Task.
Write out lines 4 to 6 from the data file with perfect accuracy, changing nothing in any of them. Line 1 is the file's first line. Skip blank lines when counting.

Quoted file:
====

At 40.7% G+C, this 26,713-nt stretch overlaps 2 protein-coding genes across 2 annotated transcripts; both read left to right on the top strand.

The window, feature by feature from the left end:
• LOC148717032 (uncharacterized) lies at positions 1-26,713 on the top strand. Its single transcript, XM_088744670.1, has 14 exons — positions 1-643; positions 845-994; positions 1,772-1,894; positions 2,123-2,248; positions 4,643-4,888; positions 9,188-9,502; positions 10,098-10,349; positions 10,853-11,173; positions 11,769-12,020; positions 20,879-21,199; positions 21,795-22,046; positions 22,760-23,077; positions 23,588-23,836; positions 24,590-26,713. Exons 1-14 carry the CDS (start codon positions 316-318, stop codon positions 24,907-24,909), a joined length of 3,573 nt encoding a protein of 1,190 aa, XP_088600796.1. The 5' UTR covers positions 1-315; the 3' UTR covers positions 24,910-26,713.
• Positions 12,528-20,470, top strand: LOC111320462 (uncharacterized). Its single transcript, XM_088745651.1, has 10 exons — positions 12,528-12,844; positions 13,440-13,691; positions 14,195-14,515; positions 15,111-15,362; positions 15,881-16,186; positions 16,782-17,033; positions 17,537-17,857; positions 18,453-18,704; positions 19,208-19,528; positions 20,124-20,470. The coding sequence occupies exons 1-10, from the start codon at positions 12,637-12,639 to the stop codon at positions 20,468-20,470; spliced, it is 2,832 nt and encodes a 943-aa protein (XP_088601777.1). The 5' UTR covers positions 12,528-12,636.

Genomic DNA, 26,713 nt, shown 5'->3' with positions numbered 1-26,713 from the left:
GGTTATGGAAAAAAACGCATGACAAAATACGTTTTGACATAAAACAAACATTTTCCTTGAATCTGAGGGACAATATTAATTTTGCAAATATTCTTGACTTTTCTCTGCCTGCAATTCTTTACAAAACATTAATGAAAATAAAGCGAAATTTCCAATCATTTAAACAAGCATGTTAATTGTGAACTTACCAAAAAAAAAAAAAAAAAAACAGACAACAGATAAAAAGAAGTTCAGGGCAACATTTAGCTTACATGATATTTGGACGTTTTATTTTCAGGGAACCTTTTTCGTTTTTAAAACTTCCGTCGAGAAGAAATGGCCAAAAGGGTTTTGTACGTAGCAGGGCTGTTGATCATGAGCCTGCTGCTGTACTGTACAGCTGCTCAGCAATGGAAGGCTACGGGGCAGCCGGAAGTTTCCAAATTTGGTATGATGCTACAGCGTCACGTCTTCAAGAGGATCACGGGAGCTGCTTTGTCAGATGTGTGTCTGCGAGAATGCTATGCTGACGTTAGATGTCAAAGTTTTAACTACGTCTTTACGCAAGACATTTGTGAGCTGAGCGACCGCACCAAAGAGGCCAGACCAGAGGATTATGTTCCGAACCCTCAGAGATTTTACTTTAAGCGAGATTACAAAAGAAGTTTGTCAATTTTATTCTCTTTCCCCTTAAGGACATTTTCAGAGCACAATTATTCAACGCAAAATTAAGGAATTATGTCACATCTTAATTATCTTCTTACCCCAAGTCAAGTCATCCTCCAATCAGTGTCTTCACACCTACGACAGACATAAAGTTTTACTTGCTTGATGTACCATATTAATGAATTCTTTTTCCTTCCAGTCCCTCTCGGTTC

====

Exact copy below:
• Positions 12,528-20,470, top strand: LOC111320462 (uncharacterized). Its single transcript, XM_088745651.1, has 10 exons — positions 12,528-12,844; positions 13,440-13,691; positions 14,195-14,515; positions 15,111-15,362; positions 15,881-16,186; positions 16,782-17,033; positions 17,537-17,857; positions 18,453-18,704; positions 19,208-19,528; positions 20,124-20,470. The coding sequence occupies exons 1-10, from the start codon at positions 12,637-12,639 to the stop codon at positions 20,468-20,470; spliced, it is 2,832 nt and encodes a 943-aa protein (XP_088601777.1). The 5' UTR covers positions 12,528-12,636.

Genomic DNA, 26,713 nt, shown 5'->3' with positions numbered 1-26,713 from the left:
GGTTATGGAAAAAAACGCATGACAAAATACGTTTTGACATAAAACAAACATTTTCCTTGAATCTGAGGGACAATATTAATTTTGCAAATATTCTTGACTTTTCTCTGCCTGCAATTCTTTACAAAACATTAATGAAAATAAAGCGAAATTTCCAATCATTTAAACAAGCATGTTAATTGTGAACTTACCAAAAAAAAAAAAAAAAAAACAGACAACAGATAAAAAGAAGTTCAGGGCAACATTTAGCTTACATGATATTTGGACGTTTTATTTTCAGGGAACCTTTTTCGTTTTTAAAACTTCCGTCGAGAAGAAATGGCCAAAAGGGTTTTGTACGTAGCAGGGCTGTTGATCATGAGCCTGCTGCTGTACTGTACAGCTGCTCAGCAATGGAAGGCTACGGGGCAGCCGGAAGTTTCCAAATTTGGTATGATGCTACAGCGTCACGTCTTCAAGAGGATCACGGGAGCTGCTTTGTCAGATGTGTGTCTGCGAGAATGCTATGCTGACGTTAGATGTCAAAGTTTTAACTACGTCTTTACGCAAGACATTTGTGAGCTGAGCGACCGCACCAAAGAGGCCAGACCAGAGGATTATGTTCCGAACCCTCAGAGATTTTACTTTAAGCGAGATTACAAAAGAAGTTTGTCAATTTTATTCTCTTTCCCCTTAAGGACATTTTCAGAGCACAATTATTCAACGCAAAATTAAGGAATTATGTCACATCTTAATTATCTTCTTACCCCAAGTCAAGTCATCCTCCAATCAGTGTCTTCACACCTACGACAGACATAAAGTTTTACTTGCTTGATGTACCATATTAATGAATTCTTTTTCCTTCCAGTCCCTCTCGGTTC